holiday haunt of
of the Austro-
Riviera has a wealth
of features to
explored by boat...
WE FLEW INTO TRIESTE with Ryanair and headed south into Croatia, crossing
the Istrian Peninsula before arriving at the seaside resort town of Opatija.
Such is the opulence of the grand hotels and sumptuous villas built in the 19th
century that you would have been hard put not to believe it to be the French
Riviera at Cannes or Nice. It was once de rigueur for the aristocrats and wealthier
merchants of the Austro-Hungarian Empire to spend their holidays here. However,
we had broader horizons namely to set sail for a cruise amongst
the islands off the Kvarner Riviera…
Mention the Mediterranean's Adriatic Sea and Venice immediately comes to mind.
Take a look at the map and you will be drawn to the eastern seaboard that is
strewn with islands and dotted with unfamiliar named towns or are they
villages? Each one has a fascinating and long history, many dating back to Roman
times. Travellers, traders, conquerors, raiders as well as the local population
have all left their mark to create a delightful mix of styles which provides
an endless stream of changing vistas with surprises at every turn.
Small cruise boats are a great way of touring and exploring off the beaten track
in a fairly civilised manner. You have none of the hassle of packing daily,
catching ferries and frequently changing hotels. And your longer than just lunchtime
stop is usually in a deserted cove, and swimming off a boat is much preferred
to sharing a crowded beach.
Choosing the right boat is crucial; some are dire and over-generously described
as 'Adventure Cruises'; in other words, 'uncomfortable and overcrowded'. We
sailed with Katarina Line which has a large choice of vessels (and numerous
itineraries) cruising the length of the coast and islands down to Dubrovnik.
They offer a choice of standards but, importantly, all their vessels are well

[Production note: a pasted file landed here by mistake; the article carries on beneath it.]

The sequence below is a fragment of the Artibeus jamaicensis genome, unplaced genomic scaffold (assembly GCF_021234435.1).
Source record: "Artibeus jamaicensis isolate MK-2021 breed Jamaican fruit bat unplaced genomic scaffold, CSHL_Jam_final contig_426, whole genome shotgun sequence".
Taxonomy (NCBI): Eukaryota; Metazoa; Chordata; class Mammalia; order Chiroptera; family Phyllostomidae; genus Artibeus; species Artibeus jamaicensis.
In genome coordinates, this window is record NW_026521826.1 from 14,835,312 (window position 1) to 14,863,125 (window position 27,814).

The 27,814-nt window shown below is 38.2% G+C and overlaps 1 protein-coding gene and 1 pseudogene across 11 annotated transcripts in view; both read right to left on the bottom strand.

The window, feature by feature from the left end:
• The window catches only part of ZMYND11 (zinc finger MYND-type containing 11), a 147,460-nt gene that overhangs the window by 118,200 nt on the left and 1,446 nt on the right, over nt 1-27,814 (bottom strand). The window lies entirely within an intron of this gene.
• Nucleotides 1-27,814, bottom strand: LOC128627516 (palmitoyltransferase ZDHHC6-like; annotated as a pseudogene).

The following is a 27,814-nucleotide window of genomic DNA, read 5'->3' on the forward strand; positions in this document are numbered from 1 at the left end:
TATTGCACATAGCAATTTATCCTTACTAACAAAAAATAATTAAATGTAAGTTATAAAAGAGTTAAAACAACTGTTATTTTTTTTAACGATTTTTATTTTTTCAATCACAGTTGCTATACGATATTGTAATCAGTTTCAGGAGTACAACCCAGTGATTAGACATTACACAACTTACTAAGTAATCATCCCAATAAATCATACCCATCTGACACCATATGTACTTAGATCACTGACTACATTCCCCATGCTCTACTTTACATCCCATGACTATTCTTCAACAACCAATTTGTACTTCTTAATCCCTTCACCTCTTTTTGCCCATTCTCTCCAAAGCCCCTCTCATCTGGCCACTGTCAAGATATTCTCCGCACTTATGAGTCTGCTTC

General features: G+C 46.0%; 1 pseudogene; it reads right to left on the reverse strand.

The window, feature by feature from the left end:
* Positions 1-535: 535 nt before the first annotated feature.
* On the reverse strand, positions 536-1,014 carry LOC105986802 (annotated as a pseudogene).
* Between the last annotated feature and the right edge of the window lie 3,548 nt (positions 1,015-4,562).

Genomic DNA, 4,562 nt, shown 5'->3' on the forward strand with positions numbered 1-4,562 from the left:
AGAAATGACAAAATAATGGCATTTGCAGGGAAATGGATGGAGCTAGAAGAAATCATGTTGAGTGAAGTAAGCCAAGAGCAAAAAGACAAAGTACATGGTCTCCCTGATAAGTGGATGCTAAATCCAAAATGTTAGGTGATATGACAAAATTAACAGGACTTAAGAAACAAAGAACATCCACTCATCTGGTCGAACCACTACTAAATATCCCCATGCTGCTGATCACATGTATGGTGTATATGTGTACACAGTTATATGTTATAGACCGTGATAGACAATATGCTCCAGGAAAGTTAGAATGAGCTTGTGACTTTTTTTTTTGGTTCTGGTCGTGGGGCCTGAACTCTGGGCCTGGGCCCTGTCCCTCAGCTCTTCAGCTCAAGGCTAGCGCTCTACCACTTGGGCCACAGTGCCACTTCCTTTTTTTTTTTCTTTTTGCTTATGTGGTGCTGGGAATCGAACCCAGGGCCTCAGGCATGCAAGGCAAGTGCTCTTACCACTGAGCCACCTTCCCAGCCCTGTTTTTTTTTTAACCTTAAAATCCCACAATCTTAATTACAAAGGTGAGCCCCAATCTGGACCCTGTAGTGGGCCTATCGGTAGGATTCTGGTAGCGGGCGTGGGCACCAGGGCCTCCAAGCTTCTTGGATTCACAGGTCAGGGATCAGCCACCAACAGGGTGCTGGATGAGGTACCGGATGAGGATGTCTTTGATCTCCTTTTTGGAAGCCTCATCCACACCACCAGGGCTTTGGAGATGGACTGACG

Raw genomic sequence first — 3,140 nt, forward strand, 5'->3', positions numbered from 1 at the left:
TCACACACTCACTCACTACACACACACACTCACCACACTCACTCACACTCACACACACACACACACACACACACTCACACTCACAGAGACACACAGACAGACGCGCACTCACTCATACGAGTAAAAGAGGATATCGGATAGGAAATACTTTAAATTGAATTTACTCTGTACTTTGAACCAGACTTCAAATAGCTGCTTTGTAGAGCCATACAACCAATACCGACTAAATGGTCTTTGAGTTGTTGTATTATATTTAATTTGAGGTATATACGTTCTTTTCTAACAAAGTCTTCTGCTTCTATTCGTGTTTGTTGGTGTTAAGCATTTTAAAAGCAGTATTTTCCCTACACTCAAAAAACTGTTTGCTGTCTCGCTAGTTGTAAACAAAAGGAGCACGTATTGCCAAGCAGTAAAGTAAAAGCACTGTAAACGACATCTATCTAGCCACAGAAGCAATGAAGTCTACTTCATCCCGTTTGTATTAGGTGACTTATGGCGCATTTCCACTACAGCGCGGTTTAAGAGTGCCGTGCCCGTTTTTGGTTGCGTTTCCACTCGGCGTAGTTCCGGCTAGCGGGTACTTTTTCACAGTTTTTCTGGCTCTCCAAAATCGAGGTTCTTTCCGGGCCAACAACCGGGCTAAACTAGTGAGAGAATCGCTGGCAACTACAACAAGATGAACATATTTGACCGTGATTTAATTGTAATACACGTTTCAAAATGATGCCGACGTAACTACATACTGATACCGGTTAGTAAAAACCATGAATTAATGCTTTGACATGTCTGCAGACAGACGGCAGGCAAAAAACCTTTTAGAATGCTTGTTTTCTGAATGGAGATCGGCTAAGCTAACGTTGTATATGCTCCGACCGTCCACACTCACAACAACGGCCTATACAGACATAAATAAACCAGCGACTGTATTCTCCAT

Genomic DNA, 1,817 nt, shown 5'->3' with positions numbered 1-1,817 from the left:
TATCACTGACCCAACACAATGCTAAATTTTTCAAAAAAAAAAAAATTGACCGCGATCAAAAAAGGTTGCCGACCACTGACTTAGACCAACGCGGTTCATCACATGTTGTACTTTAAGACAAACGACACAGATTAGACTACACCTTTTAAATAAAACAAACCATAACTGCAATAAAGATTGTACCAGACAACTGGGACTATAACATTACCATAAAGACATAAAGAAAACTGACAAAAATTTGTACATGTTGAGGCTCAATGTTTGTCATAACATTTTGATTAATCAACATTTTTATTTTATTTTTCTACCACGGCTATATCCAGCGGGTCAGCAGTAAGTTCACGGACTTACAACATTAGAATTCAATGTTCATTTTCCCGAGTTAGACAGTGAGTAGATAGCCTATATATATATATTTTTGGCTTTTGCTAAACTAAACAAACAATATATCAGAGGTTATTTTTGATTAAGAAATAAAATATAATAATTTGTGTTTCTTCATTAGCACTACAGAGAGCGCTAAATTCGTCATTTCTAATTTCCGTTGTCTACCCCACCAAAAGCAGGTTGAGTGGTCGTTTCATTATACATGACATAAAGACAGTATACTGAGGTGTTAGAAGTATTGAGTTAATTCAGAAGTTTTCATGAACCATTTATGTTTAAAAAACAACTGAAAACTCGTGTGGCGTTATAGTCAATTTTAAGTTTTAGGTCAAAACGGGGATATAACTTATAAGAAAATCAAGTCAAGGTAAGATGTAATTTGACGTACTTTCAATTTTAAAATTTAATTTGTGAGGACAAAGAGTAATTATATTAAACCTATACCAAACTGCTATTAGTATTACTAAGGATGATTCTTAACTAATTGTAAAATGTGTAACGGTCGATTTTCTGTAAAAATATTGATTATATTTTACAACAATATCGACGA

maintained and very clean. Their second tier 'A' Class vessels are offered at
a keen price (which obviously precludes using the word luxury) but they are
more than fit for purpose.
Our temporary home afloat was Kalipsa and she provided some twenty guest
berths in en suite twin cabins served by five multilingual crew members.
Kalipsa proved to be very stable, and speedy enough to cover our undemanding
but well-balanced itinerary. There was enough time to go off-course quite a
long way as we followed, and were in turn followed by, a school of dolphins
all parties enjoyed the encounter as they swam and frolicked around us.
A typical lunch-time anchorage would involve; a quiet cove, a swim for most
people, happily unsuccessful octopus hunts by the snorkellers, a few taking
a stroll along the shore and, of course, lunch.
Our first anchorage was in a rocky cove on Pag Island, famous for its sheep's
cheese even if on this occasion the sheep proved somewhat elusive on
this sparsely-populated island. We did see a small fishing village fairly close
to as our skipper took the scenic route rather than the direct line to neighbouring
Rab Island. The approach to Rab town (actually more a rather large village)
indicated that this was somewhere special.
On arrival we found no less than four elegant, historic Venetian bell towers
surrounded by a cluster of old buildings. And we were not disappointed when
we explored the little streets. Throughout the summer there are numerous festivals
and other events to celebrate; our visit coincided with one young and
old from across the island mingled and danced the night away.
Each place had something to be remembered by and Mali Losinj was no exception.
All along the lengthy quays were palms and flowering shrubs and the private
gardens in the surrounding alleyways and streets were some of the best we have
seen in the country. Someone has even opened an 'Aromatic' garden and the friendly
resident donkey in this inspired setting made his regular contribution, but
we were highly amused by the little notice alongside his enclosure that informed
us he visited his girlfriend every six months!
I am sure the skipper only stopped off at Ilovik Island so we could enjoy local
ice creams on a particularly hot afternoon on this small and quiet island. Needless
to say, we appreciated both the ice creams and the flexibility shown by our
The final port of call was Cres notable for having the smallest inner
harbour and, possibly, the greatest potential for aspiring holiday home seekers.
The harbour was virtually enclosed by a charming cluster of houses, one of which
was only a little wider than the front door, and these were mixed in with rather
grander buildings. Along other narrow streets were to be found classic Venetian
and other houses, all ripe for restoration. In Mediterranean terms, it is one
of the least commercially exploited areas. What better reason to return to this
picturesque area? Bonnie and Tim Stevens